When I was younger there was a church I used to walk past every day in the center of town. It was called St Thomas’ Church. And as a small boy what an impressive place it was. There were huge vertical lines that were accentuated by the spacing of ornately carved pillars. Each window consisted of intricately cut coloured glass creating beautifully illustrated scenes from the bible. In one window there was ‘The Good Samaritan’ placing the beaten and robbed man upon the back of his donkey. He was then shown taking the man to be looked after. Then little gold coins were depicted as little yellow discs of glass being handed over to the innkeeper for his trouble. In another window there was the last supper. A simple shared meal between friends that symbolized the relationship God has with the world. There was this huge table at which people were invited to come and share the Passover. Jesus sat with his disciples as he welcomed them to come and eat with the God-man. St Thomas’ was an impressive place. It was a spectacular place. When the summer sun shone through the windows and the incense was wafting between the pillars it created a dazzling sight as streaks of reds and blues and greens danced through the air.
Anybody who was anybody would be found there on a Sunday morning. The Mayor would be there two rows from the front. Behind him would sit the headmaster in the next pew. Everyone was highly polished and neatly trimmed. Partings were always worn and suits were neatly pressed. Sunday best was the order of the day. All of the people from the town we lived in who had any kind of status could be found there. Everyone was ‘just so’. As you looked around the congregation each Sunday morning you could see lots of white faces and nuclear families. Mum and dad would bring the two point four children through the big oak doors each week. In this congregation everyone was the “right type of person”. There was no one in this place who could really be called “poor”. Over the years plenty of people had come in and quickly gone back out because they soon realized that they weren’t the “right type of person”. Here at St Thomas’, people in need were out of the question. People with the wrong kind of accent need not apply. If you are going to grace a pew, make sure your surname isn’t Unpronounceableovic. Heaven forbid you would have a different coloured skin!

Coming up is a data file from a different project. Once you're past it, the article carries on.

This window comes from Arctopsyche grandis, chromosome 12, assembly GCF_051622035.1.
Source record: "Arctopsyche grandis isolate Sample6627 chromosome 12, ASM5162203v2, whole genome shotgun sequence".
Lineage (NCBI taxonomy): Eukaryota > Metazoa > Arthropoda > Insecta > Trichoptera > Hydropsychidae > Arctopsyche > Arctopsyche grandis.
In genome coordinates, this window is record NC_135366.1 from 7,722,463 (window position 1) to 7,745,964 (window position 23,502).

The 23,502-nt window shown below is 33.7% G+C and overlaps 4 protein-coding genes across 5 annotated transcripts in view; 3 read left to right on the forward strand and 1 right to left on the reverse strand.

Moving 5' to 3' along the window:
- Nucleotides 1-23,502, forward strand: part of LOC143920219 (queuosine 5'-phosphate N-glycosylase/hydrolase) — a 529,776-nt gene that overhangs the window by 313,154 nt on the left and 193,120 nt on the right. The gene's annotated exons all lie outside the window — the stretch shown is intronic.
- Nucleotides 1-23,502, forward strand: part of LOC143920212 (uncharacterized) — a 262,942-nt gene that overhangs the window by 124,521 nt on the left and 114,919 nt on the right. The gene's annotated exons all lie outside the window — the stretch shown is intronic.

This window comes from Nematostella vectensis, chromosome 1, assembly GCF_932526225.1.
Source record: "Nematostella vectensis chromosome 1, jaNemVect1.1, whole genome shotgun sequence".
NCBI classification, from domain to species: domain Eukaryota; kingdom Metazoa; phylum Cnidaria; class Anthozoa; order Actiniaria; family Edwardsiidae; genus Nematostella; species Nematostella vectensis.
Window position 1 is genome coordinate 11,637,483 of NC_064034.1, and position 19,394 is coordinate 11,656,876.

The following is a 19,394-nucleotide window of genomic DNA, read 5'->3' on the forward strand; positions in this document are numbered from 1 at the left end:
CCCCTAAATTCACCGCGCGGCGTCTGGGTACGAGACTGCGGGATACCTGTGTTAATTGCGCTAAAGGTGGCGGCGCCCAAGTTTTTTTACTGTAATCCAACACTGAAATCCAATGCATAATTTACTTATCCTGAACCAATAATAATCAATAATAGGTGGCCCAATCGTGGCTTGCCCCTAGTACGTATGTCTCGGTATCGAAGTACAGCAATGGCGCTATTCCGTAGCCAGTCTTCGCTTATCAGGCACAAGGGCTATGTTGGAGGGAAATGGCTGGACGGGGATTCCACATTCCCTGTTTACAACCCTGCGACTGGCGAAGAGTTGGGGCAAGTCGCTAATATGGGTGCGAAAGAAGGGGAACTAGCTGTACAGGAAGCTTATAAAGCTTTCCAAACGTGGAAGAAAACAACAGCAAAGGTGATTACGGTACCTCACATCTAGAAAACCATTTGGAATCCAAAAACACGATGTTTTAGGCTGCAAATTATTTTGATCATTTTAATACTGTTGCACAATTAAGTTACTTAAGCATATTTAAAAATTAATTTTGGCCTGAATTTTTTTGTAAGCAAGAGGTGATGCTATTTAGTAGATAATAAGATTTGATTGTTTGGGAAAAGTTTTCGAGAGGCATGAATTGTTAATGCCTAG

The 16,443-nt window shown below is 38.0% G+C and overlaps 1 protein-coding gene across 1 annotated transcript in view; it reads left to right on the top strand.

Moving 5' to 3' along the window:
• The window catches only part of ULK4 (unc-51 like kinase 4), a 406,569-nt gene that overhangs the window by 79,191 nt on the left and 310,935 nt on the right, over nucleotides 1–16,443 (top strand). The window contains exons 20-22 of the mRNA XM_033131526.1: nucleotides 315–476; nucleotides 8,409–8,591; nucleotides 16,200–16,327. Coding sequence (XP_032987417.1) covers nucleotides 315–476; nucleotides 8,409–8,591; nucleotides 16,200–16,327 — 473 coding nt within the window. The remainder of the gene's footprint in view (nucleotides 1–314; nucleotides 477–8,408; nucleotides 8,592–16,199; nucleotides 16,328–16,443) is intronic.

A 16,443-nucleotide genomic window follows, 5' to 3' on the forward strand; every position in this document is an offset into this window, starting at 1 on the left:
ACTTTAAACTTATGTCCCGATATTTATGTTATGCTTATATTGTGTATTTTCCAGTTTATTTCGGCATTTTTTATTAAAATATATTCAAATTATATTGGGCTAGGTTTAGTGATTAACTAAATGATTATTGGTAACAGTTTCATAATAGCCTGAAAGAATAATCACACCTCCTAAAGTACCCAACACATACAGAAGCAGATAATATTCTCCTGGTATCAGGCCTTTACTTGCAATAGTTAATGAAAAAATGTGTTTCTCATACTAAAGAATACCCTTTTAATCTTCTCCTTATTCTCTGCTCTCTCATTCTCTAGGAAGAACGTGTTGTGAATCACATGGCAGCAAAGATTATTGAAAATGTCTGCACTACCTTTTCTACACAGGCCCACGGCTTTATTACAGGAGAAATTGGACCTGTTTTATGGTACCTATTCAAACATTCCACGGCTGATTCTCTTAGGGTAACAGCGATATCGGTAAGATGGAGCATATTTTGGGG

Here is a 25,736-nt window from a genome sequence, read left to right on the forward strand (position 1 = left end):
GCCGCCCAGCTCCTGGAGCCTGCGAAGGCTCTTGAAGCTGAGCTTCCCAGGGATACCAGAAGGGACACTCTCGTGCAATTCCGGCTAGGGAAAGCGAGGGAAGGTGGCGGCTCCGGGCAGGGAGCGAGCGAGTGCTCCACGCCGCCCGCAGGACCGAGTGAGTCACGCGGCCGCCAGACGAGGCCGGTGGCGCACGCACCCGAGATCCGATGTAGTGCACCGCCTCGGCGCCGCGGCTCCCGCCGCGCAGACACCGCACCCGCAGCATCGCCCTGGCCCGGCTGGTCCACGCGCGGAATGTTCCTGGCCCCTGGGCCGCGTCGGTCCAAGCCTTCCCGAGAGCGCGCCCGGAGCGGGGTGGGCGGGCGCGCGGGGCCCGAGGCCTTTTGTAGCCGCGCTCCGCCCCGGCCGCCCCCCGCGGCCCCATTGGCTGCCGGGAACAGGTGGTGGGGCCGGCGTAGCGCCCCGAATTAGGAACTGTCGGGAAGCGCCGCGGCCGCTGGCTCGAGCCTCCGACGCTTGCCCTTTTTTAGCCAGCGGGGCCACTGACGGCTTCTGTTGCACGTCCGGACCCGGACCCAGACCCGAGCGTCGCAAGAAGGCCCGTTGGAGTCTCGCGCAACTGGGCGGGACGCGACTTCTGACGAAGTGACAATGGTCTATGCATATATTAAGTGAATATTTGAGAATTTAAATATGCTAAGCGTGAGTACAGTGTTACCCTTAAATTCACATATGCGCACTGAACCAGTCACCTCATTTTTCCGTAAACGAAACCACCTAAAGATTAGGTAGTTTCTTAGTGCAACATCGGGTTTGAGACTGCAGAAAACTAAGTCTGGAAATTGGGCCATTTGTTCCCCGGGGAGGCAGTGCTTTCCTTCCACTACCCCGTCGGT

There was one family who attended for many years. Mum and dad and 2.4 children happily coming to church each Sunday. Dad had a good job and a company car. Mum stayed at home and looked after the children. The cracks started to appear when dad was made redundant. Gone was the company car. Then one thing led to another and their marriage broke down. It is hard work going to church when you find out that after ten years you are no longer the “right kind of people”. Suddenly mum was taking the 2.4 children to St Thomas’ by herself. No one said anything directly to her but she could tell. There were conversations that would suddenly stop whenever she approached. There were cups of tea passed to her with a knowing smile. After a couple of weeks the energy it required to get the kids out of bed, dressed and ready for church was just not there. The small nuclear family stopped being the “right sort of people” each Sunday morning. As you might imagine, St Thomas’ did not receive many new members. Its members simply grew older.
Years later as an adult I learned that St Thomas’ Church had closed. There just weren’t enough of the “right type” of people. They just didn’t exist, I guess. One time I went back to that town and there I was passing beside the familiar gothic architecture and the ornately carved pillars. St Thomas’ church building was still standing only now it was a restaurant. Oddly given the history of the previous occupants of the building it was a curry house called the Indian Cottage. I walked in through those massive gothic doors and where there had once been pews, now there were tables, waiters, and people eating dinner. Candles were lit at each table and people were eagerly tearing naan breads and pouring fresh glasses of wine. The familiar hubbub of community meals was all around as the sound of glass upon glass clanking together and laughter filled the building. As I looked down the nave of the ancient gothic church to where the altar had once sat underneath the image of the last supper, now there were tables.
A young waiter came over to us and asked if we’d like a table for two. My wife and I exchanged a glance as I responded to his question with a simple “yes please”. We were escorted to a table at the back of the restaurant where the sanctuary had once been. The young man took our coats and pulled out a chair for my wife to sit at. He asked if we would like to order drinks and I asked for a bottle of the house white. As he went to get our drinks I began to unfold my serviette and turned to my wife. As I pulled myself closer to her over the table with said with a hushed tone “Now, I guess everybody is finally welcome to eat at this table”.